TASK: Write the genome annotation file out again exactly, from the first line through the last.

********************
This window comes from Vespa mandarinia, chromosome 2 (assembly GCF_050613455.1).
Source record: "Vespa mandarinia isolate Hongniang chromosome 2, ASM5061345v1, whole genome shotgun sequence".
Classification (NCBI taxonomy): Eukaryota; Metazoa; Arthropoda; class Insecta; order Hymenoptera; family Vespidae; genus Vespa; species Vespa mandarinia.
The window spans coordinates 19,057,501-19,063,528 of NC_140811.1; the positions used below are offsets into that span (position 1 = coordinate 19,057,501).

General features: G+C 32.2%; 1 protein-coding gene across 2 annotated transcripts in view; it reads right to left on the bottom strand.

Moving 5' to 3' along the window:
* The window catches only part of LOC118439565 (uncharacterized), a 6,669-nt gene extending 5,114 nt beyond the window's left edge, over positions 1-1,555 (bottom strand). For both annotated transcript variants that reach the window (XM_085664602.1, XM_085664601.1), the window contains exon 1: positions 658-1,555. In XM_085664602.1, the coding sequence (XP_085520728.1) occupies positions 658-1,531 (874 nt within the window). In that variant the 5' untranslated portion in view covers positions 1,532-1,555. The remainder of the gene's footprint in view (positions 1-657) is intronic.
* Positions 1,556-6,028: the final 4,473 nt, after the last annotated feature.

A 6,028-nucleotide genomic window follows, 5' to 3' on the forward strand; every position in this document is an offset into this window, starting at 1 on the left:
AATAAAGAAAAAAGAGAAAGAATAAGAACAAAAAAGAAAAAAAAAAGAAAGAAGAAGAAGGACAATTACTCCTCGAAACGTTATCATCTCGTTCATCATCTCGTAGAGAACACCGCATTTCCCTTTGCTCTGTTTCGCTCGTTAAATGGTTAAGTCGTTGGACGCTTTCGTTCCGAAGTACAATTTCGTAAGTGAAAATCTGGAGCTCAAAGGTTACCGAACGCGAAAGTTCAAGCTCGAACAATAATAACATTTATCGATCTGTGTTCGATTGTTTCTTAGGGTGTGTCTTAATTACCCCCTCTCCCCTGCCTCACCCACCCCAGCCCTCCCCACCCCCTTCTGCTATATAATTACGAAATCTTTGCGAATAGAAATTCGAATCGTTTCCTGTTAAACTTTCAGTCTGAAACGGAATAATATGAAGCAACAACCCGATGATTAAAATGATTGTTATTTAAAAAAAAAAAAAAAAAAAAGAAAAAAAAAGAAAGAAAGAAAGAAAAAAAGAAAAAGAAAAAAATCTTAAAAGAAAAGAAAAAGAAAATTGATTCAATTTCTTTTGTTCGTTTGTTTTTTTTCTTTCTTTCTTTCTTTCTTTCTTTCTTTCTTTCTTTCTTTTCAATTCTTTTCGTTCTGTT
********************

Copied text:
This window comes from Vespa mandarinia, chromosome 2 (assembly GCF_050613455.1).
Source record: "Vespa mandarinia isolate Hongniang chromosome 2, ASM5061345v1, whole genome shotgun sequence".
Classification (NCBI taxonomy): Eukaryota; Metazoa; Arthropoda; class Insecta; order Hymenoptera; family Vespidae; genus Vespa; species Vespa mandarinia.
The window spans coordinates 19,057,501-19,063,528 of NC_140811.1; the positions used below are offsets into that span (position 1 = coordinate 19,057,501).

General features: G+C 32.2%; 1 protein-coding gene across 2 annotated transcripts in view; it reads right to left on the bottom strand.

Moving 5' to 3' along the window:
* The window catches only part of LOC118439565 (uncharacterized), a 6,669-nt gene extending 5,114 nt beyond the window's left edge, over positions 1-1,555 (bottom strand). For both annotated transcript variants that reach the window (XM_085664602.1, XM_085664601.1), the window contains exon 1: positions 658-1,555. In XM_085664602.1, the coding sequence (XP_085520728.1) occupies positions 658-1,531 (874 nt within the window). In that variant the 5' untranslated portion in view covers positions 1,532-1,555. The remainder of the gene's footprint in view (positions 1-657) is intronic.
* Positions 1,556-6,028: the final 4,473 nt, after the last annotated feature.

A 6,028-nucleotide genomic window follows, 5' to 3' on the forward strand; every position in this document is an offset into this window, starting at 1 on the left:
AATAAAGAAAAAAGAGAAAGAATAAGAACAAAAAAGAAAAAAAAAAGAAAGAAGAAGAAGGACAATTACTCCTCGAAACGTTATCATCTCGTTCATCATCTCGTAGAGAACACCGCATTTCCCTTTGCTCTGTTTCGCTCGTTAAATGGTTAAGTCGTTGGACGCTTTCGTTCCGAAGTACAATTTCGTAAGTGAAAATCTGGAGCTCAAAGGTTACCGAACGCGAAAGTTCAAGCTCGAACAATAATAACATTTATCGATCTGTGTTCGATTGTTTCTTAGGGTGTGTCTTAATTACCCCCTCTCCCCTGCCTCACCCACCCCAGCCCTCCCCACCCCCTTCTGCTATATAATTACGAAATCTTTGCGAATAGAAATTCGAATCGTTTCCTGTTAAACTTTCAGTCTGAAACGGAATAATATGAAGCAACAACCCGATGATTAAAATGATTGTTATTTAAAAAAAAAAAAAAAAAAAAGAAAAAAAAAGAAAGAAAGAAAGAAAAAAAGAAAAAGAAAAAAATCTTAAAAGAAAAGAAAAAGAAAATTGATTCAATTTCTTTTGTTCGTTTGTTTTTTTTCTTTCTTTCTTTCTTTCTTTCTTTCTTTCTTTCTTTCTTTTCAATTCTTTTCGTTCTGTT